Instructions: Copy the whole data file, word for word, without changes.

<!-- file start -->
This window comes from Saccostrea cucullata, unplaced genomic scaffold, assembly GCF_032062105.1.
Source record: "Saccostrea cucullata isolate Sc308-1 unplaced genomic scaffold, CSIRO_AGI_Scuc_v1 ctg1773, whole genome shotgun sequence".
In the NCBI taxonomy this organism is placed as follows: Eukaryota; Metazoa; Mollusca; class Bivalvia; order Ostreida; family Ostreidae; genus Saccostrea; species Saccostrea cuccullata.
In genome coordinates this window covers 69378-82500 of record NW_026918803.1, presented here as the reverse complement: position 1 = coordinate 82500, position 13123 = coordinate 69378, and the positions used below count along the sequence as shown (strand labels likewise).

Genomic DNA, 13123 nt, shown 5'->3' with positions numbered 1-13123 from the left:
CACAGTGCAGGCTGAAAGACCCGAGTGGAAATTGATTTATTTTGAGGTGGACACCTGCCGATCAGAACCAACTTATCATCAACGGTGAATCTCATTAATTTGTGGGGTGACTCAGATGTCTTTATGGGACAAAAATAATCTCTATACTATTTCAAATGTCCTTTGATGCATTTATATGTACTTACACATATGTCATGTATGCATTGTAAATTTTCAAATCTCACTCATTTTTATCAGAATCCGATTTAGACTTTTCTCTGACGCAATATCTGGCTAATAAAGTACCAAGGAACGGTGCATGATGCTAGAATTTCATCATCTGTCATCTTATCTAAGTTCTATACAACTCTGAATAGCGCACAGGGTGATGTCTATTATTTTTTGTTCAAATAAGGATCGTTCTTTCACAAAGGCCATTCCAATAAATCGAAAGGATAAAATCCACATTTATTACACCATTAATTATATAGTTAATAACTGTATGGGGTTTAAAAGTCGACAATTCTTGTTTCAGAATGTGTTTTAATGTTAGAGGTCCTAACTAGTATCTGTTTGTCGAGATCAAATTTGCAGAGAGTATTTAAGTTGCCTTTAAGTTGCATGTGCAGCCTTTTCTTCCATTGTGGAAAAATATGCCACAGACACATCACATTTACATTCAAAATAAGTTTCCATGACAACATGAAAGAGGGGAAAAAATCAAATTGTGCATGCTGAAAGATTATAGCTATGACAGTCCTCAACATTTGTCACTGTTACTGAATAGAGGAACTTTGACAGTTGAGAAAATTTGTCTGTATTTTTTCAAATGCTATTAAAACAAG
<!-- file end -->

This window comes from Saccostrea cucullata, unplaced genomic scaffold, assembly GCF_032062105.1.
Source record: "Saccostrea cucullata isolate Sc308-1 unplaced genomic scaffold, CSIRO_AGI_Scuc_v1 ctg1773, whole genome shotgun sequence".
In the NCBI taxonomy this organism is placed as follows: Eukaryota; Metazoa; Mollusca; class Bivalvia; order Ostreida; family Ostreidae; genus Saccostrea; species Saccostrea cuccullata.
In genome coordinates this window covers 69378-82500 of record NW_026918803.1, presented here as the reverse complement: position 1 = coordinate 82500, position 13123 = coordinate 69378, and the positions used below count along the sequence as shown (strand labels likewise).

Genomic DNA, 13123 nt, shown 5'->3' with positions numbered 1-13123 from the left:
CACAGTGCAGGCTGAAAGACCCGAGTGGAAATTGATTTATTTTGAGGTGGACACCTGCCGATCAGAACCAACTTATCATCAACGGTGAATCTCATTAATTTGTGGGGTGACTCAGATGTCTTTATGGGACAAAAATAATCTCTATACTATTTCAAATGTCCTTTGATGCATTTATATGTACTTACACATATGTCATGTATGCATTGTAAATTTTCAAATCTCACTCATTTTTATCAGAATCCGATTTAGACTTTTCTCTGACGCAATATCTGGCTAATAAAGTACCAAGGAACGGTGCATGATGCTAGAATTTCATCATCTGTCATCTTATCTAAGTTCTATACAACTCTGAATAGCGCACAGGGTGATGTCTATTATTTTTTGTTCAAATAAGGATCGTTCTTTCACAAAGGCCATTCCAATAAATCGAAAGGATAAAATCCACATTTATTACACCATTAATTATATAGTTAATAACTGTATGGGGTTTAAAAGTCGACAATTCTTGTTTCAGAATGTGTTTTAATGTTAGAGGTCCTAACTAGTATCTGTTTGTCGAGATCAAATTTGCAGAGAGTATTTAAGTTGCCTTTAAGTTGCATGTGCAGCCTTTTCTTCCATTGTGGAAAAATATGCCACAGACACATCACATTTACATTCAAAATAAGTTTCCATGACAACATGAAAGAGGGGAAAAAATCAAATTGTGCATGCTGAAAGATTATAGCTATGACAGTCCTCAACATTTGTCACTGTTACTGAATAGAGGAACTTTGACAGTTGAGAAAATTTGTCTGTATTTTTTCAAATGCTATTAAAACAAG